Matej Bel University (UMB) in Banská Bystrica has set up a committee to investigate the allegations, but there are calls to have outside examiners be involved in this investigation, according the the Spectator.  According to Tasr, the opposition has called for D[...] to step down:
Leader of non-parliamentary Progressive Slovakia Ivan Stefunko noted that Hungary, Spain, Germany and the Czech Republic are countries where ministers and a president have stepped down when mere suspicions of plagiarism occurred.
A cartoon ("How should I know what's in my work", according to Google Translate) can be found at Denník N, the newspaper which broke the story. They also have one image of a side-by-side comparison (in Slovakian). Even without knowing the language, it looks like this page is what is known as a "pawn sacrifice" [1]: There is a quotation in the middle with a reference number 8. Assuming this is referring to the source, one can see that the copy of the text continues after the quotation marks, and highly similar text is also found before the quotation.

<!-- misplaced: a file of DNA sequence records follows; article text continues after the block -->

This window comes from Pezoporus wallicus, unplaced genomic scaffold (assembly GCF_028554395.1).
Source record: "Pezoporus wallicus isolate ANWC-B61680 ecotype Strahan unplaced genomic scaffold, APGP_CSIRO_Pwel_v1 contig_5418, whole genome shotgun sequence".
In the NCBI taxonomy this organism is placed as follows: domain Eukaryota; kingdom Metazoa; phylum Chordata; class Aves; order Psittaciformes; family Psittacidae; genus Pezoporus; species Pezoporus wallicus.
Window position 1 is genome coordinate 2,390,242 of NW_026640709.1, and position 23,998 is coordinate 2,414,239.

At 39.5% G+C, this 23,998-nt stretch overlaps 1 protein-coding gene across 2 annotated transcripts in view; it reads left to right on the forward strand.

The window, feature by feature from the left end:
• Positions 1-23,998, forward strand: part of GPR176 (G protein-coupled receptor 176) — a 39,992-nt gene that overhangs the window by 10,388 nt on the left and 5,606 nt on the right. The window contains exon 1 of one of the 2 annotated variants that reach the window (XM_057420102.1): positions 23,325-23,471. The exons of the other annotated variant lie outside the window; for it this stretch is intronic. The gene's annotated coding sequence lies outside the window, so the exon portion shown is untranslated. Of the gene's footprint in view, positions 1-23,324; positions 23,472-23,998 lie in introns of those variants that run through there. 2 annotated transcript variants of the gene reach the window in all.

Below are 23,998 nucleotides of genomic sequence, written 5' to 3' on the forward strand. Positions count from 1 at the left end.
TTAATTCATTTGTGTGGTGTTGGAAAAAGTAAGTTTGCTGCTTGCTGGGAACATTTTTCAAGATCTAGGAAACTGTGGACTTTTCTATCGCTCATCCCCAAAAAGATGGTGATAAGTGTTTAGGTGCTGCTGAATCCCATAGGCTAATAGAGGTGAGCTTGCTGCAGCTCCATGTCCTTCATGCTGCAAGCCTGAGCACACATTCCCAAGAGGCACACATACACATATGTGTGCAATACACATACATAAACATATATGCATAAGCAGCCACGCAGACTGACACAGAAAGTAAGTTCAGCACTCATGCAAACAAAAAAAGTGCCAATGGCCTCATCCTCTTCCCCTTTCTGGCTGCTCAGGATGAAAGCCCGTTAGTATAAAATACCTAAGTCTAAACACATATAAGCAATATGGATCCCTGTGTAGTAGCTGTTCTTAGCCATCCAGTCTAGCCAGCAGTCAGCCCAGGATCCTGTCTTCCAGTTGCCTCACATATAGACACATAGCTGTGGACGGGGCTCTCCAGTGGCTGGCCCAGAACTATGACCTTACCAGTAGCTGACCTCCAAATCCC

[1] Lahusen, B. (2006). Goldene Zeiten – Anmerkungen zu Hans-Peter Schwintowski, Juristische Methodenlehre, UTB basics Recht und Wirtschaft, 2005. Kritische Justiz, 39, 398ff. 

Tuesday, August 7, 2018

Czech ministers resigned after plagiarism charges

From the monthly bulletin of the European Network of Academic Integrity:

Czech Ministers Resigned Because of Plagiarism

At the beginning of July, two ministers of freshly appointed Czech government resigned because of plagiarism in their final theses.

The first of them, Taťána Malá appointed as Minister of justice, was accused of plagiarism in her two master theses, which contained parts identical with older theses of other authors that weren't acknowledged at all. Malá defended her first master thesis (on rabbit breading) at the Faculty of AgriSciences, Mendel University in Brno in 2005 copying more than 12 pages in theoretical part from an older thesis. She claimed that the extent was too little to be considered as plagiarism. In her opinion, plagiarism starts at 40-50%. She resigned after strong pressure from media and academic community only 13 days after she was appointed. The details are available here.
The second case was bachelor thesis of Minister of labour and social affairs Petr Krčál. Almost three quarters of his thesis were copied from other sources without proper acknowledgement. Also Krčál resigned after media pressure, but claiming not to feel guilty. You can read more details here.